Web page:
Gerald Holleman, who became mayor when Holly Springs had fewer than a thousand people and helped set it on course to become the vibrant town of 40,000 that it is today, has died.
Holleman, who served as mayor from 1983 until 2000, was instrumental in laying the foundation for the town’s development.
He was born in the rural community of Holleman’s Crossroads between Holly Springs and Harris Lake. He did farm work before taking jobs that had him traveling the country. After resettling in Holly Springs in the early 1980s, friends talked to him about running for mayor.
In a 1995 interview with Suburban Living magazine, Holleman recalled how his years of traveling for work had taught him the importance of infrastructure to a town’s ability to thrive despite economic downturns. When he first became mayor, however, Holly Springs had only a “little bitty” water system.
“This town is ideally located to grow,” he told himself, noting the growth underway in Cary and Apex. “[But] you’ve got to have infrastructure to grow.”
In the 1980s, Holly Springs was a small, predominantly minority community that lacked the tax base of larger, more affluent neighbors. Holleman worked his contacts at the state level for grants to install a sewer system and to secure more drinking water. He and other Town officials also sought the assistance of elected officials in D.C.
“After about four trips to Washington in four years, he told Suburban Living, “the word got around in the county that if you wanted any money from the federal government, you’d better beat Gerald to Washington.”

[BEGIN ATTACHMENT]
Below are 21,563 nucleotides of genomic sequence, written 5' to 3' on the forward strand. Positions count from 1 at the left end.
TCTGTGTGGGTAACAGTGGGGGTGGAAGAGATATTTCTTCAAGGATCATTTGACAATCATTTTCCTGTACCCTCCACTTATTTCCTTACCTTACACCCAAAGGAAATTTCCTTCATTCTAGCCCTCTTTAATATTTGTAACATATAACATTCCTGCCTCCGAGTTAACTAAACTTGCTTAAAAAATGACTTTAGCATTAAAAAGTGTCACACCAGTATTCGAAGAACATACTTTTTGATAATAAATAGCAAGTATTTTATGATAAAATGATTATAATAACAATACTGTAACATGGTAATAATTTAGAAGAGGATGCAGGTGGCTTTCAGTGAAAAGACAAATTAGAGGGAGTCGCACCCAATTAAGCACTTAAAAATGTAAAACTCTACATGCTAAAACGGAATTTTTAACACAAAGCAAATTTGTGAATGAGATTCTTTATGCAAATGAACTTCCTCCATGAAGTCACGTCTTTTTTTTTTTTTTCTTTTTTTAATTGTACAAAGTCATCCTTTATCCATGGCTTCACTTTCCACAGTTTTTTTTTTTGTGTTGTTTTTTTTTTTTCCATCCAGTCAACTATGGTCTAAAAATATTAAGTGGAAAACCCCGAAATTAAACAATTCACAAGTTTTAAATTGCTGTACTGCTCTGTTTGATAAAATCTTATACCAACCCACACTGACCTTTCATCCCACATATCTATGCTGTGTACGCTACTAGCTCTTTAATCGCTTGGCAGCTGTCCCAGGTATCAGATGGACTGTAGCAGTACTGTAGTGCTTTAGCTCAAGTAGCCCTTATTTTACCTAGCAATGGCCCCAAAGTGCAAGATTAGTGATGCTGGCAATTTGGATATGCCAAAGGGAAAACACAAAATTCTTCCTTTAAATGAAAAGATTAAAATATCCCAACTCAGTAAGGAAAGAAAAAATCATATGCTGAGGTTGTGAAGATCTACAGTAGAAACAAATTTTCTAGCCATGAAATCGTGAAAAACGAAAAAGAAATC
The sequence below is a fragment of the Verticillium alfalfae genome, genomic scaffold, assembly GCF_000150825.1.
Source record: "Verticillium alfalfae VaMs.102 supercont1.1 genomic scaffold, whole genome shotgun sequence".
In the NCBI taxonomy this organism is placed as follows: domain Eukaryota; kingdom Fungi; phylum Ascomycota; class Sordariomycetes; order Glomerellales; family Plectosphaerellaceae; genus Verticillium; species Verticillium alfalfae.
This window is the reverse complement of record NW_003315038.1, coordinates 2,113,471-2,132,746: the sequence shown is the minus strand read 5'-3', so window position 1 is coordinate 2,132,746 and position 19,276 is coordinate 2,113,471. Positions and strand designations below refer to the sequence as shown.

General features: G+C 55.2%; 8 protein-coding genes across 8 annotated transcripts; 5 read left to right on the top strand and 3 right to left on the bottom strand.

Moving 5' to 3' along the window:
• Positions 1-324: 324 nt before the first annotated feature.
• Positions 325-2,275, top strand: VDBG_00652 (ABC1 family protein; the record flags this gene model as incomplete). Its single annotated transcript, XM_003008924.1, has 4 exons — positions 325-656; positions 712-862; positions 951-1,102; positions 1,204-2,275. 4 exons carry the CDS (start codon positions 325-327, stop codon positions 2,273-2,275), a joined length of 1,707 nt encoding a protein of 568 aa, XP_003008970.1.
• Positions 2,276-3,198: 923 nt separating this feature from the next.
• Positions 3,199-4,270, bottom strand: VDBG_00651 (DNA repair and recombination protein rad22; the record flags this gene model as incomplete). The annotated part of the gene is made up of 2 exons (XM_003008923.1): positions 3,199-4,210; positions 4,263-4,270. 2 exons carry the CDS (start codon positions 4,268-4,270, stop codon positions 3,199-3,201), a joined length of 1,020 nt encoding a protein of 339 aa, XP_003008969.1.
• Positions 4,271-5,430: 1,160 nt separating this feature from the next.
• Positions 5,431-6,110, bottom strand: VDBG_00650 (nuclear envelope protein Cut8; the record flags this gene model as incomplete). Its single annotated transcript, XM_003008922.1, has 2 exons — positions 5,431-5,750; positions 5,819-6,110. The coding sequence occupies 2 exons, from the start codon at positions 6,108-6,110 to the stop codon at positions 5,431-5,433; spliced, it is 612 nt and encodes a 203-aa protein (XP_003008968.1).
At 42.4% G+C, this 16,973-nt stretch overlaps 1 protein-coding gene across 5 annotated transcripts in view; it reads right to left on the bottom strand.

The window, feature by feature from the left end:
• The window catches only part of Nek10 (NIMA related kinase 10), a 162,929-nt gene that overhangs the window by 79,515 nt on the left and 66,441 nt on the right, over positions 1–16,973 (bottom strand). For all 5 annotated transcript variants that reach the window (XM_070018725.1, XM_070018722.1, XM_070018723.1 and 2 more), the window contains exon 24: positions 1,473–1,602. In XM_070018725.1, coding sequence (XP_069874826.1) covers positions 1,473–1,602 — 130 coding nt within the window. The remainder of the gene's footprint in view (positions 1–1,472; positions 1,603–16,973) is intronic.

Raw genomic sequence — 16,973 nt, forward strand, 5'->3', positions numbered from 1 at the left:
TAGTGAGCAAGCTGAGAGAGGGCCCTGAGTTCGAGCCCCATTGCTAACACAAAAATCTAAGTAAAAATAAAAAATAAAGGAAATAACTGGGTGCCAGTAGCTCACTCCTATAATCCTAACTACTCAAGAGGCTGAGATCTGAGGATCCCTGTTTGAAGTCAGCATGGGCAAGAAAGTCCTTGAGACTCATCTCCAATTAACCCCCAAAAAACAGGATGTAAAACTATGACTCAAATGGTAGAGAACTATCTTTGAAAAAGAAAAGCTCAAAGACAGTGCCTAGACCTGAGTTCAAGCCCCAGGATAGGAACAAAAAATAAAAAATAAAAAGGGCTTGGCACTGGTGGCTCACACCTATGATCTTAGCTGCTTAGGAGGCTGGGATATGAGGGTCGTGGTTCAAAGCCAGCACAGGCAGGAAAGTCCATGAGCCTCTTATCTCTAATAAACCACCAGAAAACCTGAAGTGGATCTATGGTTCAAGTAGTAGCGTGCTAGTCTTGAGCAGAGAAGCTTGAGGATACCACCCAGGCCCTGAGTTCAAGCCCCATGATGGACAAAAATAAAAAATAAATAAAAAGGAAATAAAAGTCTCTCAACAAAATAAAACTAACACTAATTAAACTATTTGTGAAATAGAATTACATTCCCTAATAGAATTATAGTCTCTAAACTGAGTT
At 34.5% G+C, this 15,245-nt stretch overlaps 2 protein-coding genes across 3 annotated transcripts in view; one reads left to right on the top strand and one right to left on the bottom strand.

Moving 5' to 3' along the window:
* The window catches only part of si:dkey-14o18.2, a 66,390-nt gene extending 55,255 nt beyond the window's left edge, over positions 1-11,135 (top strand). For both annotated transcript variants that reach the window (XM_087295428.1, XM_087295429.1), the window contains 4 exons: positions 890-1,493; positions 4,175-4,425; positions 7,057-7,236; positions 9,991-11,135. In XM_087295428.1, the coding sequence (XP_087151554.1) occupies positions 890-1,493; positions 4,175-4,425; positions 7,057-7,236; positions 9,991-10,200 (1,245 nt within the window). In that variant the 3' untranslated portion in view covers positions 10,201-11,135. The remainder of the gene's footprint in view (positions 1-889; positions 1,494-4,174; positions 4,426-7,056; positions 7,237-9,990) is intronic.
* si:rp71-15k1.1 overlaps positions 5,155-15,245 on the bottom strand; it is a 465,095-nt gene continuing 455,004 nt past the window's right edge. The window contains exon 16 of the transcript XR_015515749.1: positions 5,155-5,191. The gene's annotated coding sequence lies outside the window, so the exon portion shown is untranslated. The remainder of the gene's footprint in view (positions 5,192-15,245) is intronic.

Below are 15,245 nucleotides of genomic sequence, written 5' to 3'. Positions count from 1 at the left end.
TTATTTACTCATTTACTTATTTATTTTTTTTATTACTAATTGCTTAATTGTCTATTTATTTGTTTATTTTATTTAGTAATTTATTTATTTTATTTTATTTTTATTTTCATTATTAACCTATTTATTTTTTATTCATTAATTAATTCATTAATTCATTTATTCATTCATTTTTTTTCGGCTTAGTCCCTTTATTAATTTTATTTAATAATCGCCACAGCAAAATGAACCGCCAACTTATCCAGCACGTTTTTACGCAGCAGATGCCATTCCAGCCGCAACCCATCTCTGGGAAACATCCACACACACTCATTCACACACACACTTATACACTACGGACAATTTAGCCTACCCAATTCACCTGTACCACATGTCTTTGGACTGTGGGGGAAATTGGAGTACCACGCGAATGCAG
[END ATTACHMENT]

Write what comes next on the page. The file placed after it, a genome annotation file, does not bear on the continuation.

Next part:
Congressman David Price recounted those meetings with Holly Springs leaders upon the passing of former Mayor and Town Board Member Parrish “Ham” Womble in 2018.
“I remember working with him and Mayor Gerald Holleman in the late 1980s to secure for Holly Springs—then a mainly African American community of some 800 people—basic water and sewer infrastructure,” Price said.
A 1987 article that appeared in the Christian Science Monitor described a rising community spirit in which a group of residents crafted Christmas decorations for Main Street because the Town lacked the money to purchase decorations.
"Nobody had any faith in this town to want to come here or want to do anything for a long time," Holleman was quoted as saying. "I think people are taking pride in the community now."
In a 1998 interview with Triangle Business Journal, developer Steve Kenney praised Holleman’s ability to help Holly Springs get its share of the economic pie. He called Holleman “one of the most effective local leaders I've ever met.”
In 1998, Holleman became town administrator, working as a full-time employee while serving his final term as mayor. Holly Springs later amended its charter to adopt the Council-Manager form of government.